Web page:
Panic and anxiety attacks typically differ in severity and cause. However, they can both cause a rapid heart rate, shallow breathing, and a sense of distress.

Panic attacks are often more intense and can occur with or without a trigger, while anxiety attacks are a response to a perceived threat.

People often use the terms panic attack and anxiety attack interchangeably, but they are not the same. These types of attacks have different intensities and durations.

Symptoms of anxiety have links to mental health conditions, including obsessive-compulsive disorder and trauma, while panic attacks mainly affect those with panic disorder.

In this article, we detail the differences between panic and anxiety attacks.

A person experiences a panic or anxiety attackShare on Pinterest
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Because the symptoms are so similar, it can be difficult to distinguish between panic and anxiety attacks.

Here are some tips that can help:

Panic attacksAnxiety attacks
Typically occur with a trigger but can occur without one.A response to a perceived stressor or threat.
Symptoms typically appear suddenly.Feelings of anxiety may build gradually over time.
Symptoms are disruptive and may involve a sense of detachment.Symptoms can vary in intensity from mild to severe.
Typically subside after a few minutes.Symptoms may prevail for longer periods.

Anxiety and panic attacks have different symptoms.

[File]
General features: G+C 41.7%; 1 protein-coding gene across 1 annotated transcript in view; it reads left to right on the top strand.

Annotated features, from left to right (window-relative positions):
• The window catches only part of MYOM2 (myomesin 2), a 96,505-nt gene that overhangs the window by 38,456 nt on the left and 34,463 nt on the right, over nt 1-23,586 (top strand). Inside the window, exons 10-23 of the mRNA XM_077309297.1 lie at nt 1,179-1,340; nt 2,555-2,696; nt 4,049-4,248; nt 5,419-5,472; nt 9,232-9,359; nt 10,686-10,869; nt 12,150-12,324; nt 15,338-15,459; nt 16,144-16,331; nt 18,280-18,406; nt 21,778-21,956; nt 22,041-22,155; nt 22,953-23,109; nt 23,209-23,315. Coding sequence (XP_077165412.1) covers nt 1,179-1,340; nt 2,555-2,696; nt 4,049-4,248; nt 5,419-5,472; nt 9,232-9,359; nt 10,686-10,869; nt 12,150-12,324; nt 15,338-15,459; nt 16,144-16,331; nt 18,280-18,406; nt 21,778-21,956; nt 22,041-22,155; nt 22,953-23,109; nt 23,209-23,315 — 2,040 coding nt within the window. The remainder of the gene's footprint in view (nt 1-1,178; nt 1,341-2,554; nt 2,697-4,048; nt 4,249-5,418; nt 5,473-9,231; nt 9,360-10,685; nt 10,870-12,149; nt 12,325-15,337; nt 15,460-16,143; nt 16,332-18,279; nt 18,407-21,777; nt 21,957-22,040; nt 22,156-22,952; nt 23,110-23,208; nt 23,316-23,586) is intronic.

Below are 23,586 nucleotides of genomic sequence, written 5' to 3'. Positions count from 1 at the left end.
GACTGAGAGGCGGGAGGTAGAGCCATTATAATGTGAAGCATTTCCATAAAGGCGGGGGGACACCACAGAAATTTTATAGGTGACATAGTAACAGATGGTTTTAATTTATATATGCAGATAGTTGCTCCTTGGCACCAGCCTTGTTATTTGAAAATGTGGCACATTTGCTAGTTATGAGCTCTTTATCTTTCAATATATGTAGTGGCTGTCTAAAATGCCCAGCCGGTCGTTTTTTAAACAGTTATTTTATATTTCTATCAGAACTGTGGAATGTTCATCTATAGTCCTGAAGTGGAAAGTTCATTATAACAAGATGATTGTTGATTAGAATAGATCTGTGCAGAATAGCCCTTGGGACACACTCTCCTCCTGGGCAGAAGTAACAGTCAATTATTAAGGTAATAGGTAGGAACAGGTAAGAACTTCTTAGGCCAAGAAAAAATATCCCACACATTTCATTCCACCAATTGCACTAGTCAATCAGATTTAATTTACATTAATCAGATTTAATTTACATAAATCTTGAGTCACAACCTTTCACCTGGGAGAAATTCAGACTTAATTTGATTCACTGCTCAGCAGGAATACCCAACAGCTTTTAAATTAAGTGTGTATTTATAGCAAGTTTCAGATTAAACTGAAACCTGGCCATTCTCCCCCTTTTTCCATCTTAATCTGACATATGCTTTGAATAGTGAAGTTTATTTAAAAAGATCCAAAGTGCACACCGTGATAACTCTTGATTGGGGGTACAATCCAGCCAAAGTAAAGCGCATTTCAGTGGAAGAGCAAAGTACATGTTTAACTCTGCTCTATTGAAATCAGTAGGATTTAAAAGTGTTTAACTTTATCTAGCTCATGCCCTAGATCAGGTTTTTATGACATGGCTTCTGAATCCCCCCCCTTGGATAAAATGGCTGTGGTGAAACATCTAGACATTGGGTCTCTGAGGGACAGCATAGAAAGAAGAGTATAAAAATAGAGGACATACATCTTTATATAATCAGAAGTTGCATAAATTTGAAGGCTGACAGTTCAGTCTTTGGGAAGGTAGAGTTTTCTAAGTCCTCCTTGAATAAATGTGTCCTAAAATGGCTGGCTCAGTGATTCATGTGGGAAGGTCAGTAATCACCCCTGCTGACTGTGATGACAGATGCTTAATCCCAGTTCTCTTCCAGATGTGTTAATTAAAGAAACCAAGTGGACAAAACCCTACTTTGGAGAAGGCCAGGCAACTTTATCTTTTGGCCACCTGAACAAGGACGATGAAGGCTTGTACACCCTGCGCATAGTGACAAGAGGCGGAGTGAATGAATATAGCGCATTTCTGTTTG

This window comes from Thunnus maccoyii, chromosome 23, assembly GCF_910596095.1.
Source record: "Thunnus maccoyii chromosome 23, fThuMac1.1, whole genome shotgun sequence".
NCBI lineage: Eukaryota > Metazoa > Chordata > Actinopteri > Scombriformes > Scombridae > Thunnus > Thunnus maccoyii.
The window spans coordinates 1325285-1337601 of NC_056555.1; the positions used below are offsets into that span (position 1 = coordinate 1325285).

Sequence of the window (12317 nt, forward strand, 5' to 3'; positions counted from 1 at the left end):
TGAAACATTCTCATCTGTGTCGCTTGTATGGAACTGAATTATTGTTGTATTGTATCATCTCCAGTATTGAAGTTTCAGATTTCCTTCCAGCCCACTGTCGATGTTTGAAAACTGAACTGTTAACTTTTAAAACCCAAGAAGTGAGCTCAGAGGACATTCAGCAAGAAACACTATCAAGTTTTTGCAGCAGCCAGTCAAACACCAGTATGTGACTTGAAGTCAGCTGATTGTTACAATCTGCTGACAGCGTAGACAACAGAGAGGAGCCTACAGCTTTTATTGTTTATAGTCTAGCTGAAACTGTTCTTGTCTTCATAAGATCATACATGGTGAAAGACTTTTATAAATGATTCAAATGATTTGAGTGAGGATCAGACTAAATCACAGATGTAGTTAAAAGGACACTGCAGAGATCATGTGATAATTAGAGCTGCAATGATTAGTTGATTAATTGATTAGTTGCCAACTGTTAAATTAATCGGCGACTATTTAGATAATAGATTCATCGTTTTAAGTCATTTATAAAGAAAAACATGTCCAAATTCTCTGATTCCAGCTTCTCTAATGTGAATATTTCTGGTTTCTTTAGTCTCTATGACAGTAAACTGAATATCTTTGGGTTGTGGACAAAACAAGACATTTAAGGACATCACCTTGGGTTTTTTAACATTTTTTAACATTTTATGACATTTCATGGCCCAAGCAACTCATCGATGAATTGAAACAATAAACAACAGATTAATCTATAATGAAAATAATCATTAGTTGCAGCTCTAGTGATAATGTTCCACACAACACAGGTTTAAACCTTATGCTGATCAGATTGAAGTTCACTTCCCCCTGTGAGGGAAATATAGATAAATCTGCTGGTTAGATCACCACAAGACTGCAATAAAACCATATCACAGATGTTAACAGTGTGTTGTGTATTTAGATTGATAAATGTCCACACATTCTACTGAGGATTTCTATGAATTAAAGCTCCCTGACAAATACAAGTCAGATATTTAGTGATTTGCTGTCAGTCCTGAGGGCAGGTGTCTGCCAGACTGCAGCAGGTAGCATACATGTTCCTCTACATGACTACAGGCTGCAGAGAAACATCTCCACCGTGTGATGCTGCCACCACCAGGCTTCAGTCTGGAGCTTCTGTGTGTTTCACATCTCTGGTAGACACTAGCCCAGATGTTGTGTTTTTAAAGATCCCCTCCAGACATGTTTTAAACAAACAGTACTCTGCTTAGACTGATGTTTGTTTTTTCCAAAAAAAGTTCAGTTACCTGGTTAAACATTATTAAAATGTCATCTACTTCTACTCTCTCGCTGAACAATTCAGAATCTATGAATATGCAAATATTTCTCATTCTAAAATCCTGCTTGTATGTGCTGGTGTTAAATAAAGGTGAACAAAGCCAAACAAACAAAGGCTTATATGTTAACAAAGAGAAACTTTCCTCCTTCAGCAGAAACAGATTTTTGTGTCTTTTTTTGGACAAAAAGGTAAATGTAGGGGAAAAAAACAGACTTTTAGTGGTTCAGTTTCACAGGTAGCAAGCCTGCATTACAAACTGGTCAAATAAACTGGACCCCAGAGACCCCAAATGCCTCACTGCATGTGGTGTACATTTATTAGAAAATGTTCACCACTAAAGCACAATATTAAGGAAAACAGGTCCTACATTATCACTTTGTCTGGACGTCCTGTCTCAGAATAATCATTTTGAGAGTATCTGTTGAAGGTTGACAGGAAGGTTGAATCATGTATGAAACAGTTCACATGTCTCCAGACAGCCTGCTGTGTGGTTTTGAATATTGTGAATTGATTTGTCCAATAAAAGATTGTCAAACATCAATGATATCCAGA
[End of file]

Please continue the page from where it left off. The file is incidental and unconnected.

Panic attack symptoms

Panic attacks come on suddenly and can occur with or without an identifiable trigger.

Symptoms include:

People experiencing a panic attack may also:

  • feel a loss of control
  • have a sudden fear that they will die
  • feel detached from themselves or their surroundings

Panic attacks tend to last for 520 minutes.

However, several panic attacks can occur in a row, making it seem like an attack lasts much longer. After an attack, many people feel stressed, worried, or otherwise unusual for the rest of the day.

Learn more about panic attacks and panic disorder here.

Anxiety attack symptoms

While panic attacks come on suddenly, anxiety symptoms follow a period of excessive worry.

Anxiety symptoms may become more pronounced over a few minutes or hours. They are typically less intense than those of panic attacks.

Anxiety attacks are not a diagnosable condition. However, symptoms of generalized anxiety disorder (GAD) include:

Anxiety symptoms often last longer than the symptoms of a panic attack. They may persist for days, weeks, or months.

Visit our dedicated anxiety hub here.

The exact causes of anxiety and panic disorders are unclear. People likely develop these disorders due to a combination of genetic, medical, and external factors.

Learn more about the causes of anxiety here.

People may experience panic or anxiety attacks due to predictable or unpredictable threats. These threats may be real or perceived.